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CityLab
Economy

It’s Time to Put Cities at the Top of America’s Economic Agenda

The U.S. economy today is actually a collection of regional economies. We need a national place-based strategy that recognizes local differences.

Older industrial cities like Cleveland have been pioneering their own regional economic development strategies for the past several decades, but with limited federal support. 

Older industrial cities like Cleveland have been pioneering their own regional economic development strategies for the past several decades, but with limited federal support. 

Photographer: Dustin Franz/Bloomberg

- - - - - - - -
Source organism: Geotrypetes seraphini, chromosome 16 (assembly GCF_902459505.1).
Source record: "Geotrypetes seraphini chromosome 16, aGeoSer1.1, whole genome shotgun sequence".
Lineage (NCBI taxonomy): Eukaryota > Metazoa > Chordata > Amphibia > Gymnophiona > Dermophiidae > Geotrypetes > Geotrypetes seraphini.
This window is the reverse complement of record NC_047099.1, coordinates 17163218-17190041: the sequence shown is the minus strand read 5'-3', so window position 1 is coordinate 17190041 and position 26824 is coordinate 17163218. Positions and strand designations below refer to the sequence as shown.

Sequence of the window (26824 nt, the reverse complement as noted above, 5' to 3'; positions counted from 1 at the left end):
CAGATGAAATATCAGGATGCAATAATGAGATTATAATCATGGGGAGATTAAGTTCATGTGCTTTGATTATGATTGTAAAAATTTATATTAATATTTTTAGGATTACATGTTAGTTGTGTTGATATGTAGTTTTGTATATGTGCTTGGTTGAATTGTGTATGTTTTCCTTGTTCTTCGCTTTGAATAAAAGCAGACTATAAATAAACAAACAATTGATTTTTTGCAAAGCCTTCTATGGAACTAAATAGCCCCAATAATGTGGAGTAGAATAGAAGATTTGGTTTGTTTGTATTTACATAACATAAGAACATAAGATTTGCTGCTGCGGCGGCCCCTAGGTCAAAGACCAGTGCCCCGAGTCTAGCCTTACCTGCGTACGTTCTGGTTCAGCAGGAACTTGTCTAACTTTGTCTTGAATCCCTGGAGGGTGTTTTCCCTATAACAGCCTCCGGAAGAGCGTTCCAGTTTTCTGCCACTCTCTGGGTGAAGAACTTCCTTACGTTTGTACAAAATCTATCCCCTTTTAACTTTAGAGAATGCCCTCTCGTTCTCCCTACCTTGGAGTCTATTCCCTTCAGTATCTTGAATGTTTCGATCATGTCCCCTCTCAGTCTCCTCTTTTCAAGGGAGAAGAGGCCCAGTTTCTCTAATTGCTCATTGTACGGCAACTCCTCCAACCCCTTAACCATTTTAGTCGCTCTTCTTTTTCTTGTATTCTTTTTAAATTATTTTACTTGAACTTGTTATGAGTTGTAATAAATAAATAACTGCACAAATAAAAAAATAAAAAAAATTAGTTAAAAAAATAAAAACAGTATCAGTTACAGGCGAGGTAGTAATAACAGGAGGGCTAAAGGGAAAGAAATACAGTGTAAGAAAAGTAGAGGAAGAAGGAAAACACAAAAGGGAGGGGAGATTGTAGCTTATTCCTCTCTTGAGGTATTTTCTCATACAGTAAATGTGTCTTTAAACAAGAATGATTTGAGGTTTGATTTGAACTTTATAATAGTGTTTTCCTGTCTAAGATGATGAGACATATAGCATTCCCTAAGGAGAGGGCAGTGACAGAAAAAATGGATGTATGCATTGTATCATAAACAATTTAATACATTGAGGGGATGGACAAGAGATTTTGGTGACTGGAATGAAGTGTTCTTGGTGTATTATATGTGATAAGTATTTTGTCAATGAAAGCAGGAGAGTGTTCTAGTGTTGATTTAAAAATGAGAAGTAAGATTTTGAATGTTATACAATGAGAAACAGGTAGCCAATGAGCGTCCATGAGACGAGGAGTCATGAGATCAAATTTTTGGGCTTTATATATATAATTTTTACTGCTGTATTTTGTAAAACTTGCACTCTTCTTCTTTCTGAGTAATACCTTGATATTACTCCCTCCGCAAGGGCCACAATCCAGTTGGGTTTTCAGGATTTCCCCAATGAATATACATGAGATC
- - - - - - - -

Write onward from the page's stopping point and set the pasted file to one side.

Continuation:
Not long ago, America was the world’s unquestioned leader in innovation. As late as 2000, the U.S. was home to more than 95% of all venture capital-backed startups in the world — companies like Apple Inc., Microsoft Corp. and Alphabet Inc.’s Google, which continue to rank among the most highly valued companies in the world.

But the competitive edge is fading. The U.S. now attracts just slightly more than half of the world’s venture capital-backed startups, as global cities like Shanghai and Beijing, Mumbai and Bangalore, London, Berlin, Amsterdam, Stockholm, Tel Aviv and Toronto have developed thriving startup ecosystems. Alongside its declining innovation prowess, America’s productivity has stalled.